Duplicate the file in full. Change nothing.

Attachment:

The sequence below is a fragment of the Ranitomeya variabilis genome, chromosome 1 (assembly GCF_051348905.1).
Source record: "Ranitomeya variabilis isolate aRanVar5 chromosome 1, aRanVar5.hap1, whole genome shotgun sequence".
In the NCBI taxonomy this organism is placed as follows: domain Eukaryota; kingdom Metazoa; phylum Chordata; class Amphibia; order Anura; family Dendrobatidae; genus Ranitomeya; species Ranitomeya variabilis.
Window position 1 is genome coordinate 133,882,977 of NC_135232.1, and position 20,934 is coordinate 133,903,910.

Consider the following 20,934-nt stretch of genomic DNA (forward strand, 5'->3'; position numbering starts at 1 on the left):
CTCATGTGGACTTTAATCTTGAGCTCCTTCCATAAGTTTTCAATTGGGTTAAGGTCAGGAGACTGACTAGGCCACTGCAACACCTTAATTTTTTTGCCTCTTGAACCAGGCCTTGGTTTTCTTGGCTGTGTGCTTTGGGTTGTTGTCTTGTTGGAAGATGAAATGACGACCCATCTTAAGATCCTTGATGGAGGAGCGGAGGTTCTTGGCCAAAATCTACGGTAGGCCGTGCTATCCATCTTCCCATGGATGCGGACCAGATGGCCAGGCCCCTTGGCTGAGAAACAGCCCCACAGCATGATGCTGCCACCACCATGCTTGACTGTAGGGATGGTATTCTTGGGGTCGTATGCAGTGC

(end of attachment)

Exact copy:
The sequence below is a fragment of the Ranitomeya variabilis genome, chromosome 1 (assembly GCF_051348905.1).
Source record: "Ranitomeya variabilis isolate aRanVar5 chromosome 1, aRanVar5.hap1, whole genome shotgun sequence".
In the NCBI taxonomy this organism is placed as follows: domain Eukaryota; kingdom Metazoa; phylum Chordata; class Amphibia; order Anura; family Dendrobatidae; genus Ranitomeya; species Ranitomeya variabilis.
Window position 1 is genome coordinate 133,882,977 of NC_135232.1, and position 20,934 is coordinate 133,903,910.

Consider the following 20,934-nt stretch of genomic DNA (forward strand, 5'->3'; position numbering starts at 1 on the left):
CTCATGTGGACTTTAATCTTGAGCTCCTTCCATAAGTTTTCAATTGGGTTAAGGTCAGGAGACTGACTAGGCCACTGCAACACCTTAATTTTTTTGCCTCTTGAACCAGGCCTTGGTTTTCTTGGCTGTGTGCTTTGGGTTGTTGTCTTGTTGGAAGATGAAATGACGACCCATCTTAAGATCCTTGATGGAGGAGCGGAGGTTCTTGGCCAAAATCTACGGTAGGCCGTGCTATCCATCTTCCCATGGATGCGGACCAGATGGCCAGGCCCCTTGGCTGAGAAACAGCCCCACAGCATGATGCTGCCACCACCATGCTTGACTGTAGGGATGGTATTCTTGGGGTCGTATGCAGTGC